Deja Vu. The top gate stopped short of opening fully. The gap not wide enough. More digging around in the depths with the pole, gate swung open and closed, more digging. This felt like something really solid down there and it wasn’t shifting. If only we had a long handled Keb, but we didn’t. Only one thing for it call C&RT out.

It took a while for the person on the end of the phone to work out where we were, ‘not Ryders Green, Walsall Locks’, ‘No 2, second from the top’. Could we reverse out of the flight, yes, but that seemed pointless to us when we just needed someone to clear one gate and we were better off just sitting in the lock.

Eventually Mick got put through to a chap called Keith. Ahh! His Sunday team were out helping a stuck boat at Hatton, they wouldn’t be free for at least a couple of hours. He chatted through about what it might be, not the collar the gate was otherwise moving freely.

We nudged Oleanna back so that she was clear of the cill and Mick continued digging away. Keith rang back, his team would be at Hatton for another three to four hours, but he had called someone in who wasn’t working today to come out to us, they’d be an hour.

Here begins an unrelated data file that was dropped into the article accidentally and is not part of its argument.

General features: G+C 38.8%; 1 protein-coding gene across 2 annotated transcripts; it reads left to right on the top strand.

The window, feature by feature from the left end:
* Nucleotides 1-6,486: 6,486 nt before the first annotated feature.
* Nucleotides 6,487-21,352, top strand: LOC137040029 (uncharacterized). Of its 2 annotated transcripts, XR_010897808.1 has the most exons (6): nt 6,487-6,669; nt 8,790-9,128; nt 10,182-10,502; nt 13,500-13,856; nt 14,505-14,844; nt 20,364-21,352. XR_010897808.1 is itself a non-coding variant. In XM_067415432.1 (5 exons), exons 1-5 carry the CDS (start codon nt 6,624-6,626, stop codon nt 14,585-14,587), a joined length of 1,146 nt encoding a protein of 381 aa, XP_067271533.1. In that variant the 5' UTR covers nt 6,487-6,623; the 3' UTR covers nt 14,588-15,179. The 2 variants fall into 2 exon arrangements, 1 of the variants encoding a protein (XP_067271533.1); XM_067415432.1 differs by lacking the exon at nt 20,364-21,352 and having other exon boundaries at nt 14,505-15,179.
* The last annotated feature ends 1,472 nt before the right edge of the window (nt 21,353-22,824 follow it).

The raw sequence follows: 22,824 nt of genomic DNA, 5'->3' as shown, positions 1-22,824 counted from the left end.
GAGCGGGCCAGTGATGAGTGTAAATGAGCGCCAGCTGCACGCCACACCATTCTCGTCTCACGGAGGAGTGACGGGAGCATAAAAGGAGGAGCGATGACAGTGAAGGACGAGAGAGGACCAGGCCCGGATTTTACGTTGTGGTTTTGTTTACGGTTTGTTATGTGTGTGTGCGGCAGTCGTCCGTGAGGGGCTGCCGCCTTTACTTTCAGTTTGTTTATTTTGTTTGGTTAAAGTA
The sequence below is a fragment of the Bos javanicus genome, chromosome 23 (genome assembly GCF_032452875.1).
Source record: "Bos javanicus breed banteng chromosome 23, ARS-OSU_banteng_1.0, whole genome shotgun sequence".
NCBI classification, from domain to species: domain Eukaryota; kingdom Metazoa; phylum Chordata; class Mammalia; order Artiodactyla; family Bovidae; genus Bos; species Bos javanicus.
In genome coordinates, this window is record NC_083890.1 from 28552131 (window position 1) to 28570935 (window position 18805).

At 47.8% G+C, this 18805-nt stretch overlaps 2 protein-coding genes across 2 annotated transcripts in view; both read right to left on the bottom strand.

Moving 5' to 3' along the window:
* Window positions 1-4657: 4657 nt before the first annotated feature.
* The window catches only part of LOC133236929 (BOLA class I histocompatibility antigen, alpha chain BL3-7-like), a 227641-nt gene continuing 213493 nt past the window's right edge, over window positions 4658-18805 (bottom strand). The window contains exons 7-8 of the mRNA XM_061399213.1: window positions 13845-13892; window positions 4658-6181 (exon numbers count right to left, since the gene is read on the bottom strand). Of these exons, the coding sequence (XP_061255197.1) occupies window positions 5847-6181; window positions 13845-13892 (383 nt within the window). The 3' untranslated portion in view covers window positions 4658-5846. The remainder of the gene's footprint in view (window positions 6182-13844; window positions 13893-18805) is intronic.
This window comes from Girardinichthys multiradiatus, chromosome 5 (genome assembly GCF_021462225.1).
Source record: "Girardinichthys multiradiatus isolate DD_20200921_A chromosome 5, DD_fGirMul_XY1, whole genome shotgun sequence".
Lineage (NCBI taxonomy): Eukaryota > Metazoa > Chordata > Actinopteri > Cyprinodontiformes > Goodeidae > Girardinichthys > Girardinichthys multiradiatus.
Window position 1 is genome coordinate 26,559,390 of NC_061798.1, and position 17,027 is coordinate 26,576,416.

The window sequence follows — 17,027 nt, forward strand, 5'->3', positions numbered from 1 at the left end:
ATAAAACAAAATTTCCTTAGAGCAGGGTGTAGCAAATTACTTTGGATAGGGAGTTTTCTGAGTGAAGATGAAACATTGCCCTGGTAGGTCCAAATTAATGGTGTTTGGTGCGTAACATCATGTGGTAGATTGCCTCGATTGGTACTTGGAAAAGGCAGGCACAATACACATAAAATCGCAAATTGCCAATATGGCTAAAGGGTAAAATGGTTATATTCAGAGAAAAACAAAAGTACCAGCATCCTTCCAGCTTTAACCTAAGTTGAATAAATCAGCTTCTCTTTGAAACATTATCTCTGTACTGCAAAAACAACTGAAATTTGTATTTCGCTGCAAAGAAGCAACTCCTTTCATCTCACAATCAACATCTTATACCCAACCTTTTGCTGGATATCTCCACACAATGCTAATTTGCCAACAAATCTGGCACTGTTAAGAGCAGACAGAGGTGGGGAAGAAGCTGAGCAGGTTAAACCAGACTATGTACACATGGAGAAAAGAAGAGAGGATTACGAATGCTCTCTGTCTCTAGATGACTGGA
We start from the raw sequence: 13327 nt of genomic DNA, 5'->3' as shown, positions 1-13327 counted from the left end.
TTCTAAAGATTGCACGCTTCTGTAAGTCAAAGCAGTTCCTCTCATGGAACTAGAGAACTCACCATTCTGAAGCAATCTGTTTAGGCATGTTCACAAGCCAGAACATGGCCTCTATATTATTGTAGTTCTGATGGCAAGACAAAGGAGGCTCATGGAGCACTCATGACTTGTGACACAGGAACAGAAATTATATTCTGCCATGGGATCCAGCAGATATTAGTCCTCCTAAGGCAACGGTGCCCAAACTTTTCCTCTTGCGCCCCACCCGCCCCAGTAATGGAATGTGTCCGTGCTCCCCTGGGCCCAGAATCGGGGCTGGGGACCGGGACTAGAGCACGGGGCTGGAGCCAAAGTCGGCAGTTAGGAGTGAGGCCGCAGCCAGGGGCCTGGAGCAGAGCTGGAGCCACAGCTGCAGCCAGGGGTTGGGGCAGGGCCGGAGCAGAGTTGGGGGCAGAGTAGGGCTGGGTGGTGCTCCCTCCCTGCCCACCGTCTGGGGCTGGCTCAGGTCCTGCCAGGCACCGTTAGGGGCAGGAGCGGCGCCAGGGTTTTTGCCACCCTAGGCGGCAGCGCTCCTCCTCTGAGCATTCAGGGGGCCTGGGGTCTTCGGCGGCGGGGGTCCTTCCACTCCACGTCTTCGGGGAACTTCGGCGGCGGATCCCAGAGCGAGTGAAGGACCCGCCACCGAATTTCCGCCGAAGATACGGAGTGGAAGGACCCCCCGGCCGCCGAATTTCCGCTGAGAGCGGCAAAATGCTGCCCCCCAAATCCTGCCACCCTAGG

More digging. Maybe if both of us pushed on the gate? The combination of all our efforts and most probably our joint body weight on the beam got it to open just a few more inches. Was it enough? Mick brought Oleanna forward and managed to clear the gates, we were free.

A call to Keith before we got to the top lock, he said they’d still send someone to clear behind the gate.

The pretty Toll House at the top lock

The top lock was full with a paddle up and gate wide open. Up we rose and some eager gongoozlers loitered to open the gate for us. We then realised we’d need to be in the lock to top up the water tank, so their help wasn’t needed just yet.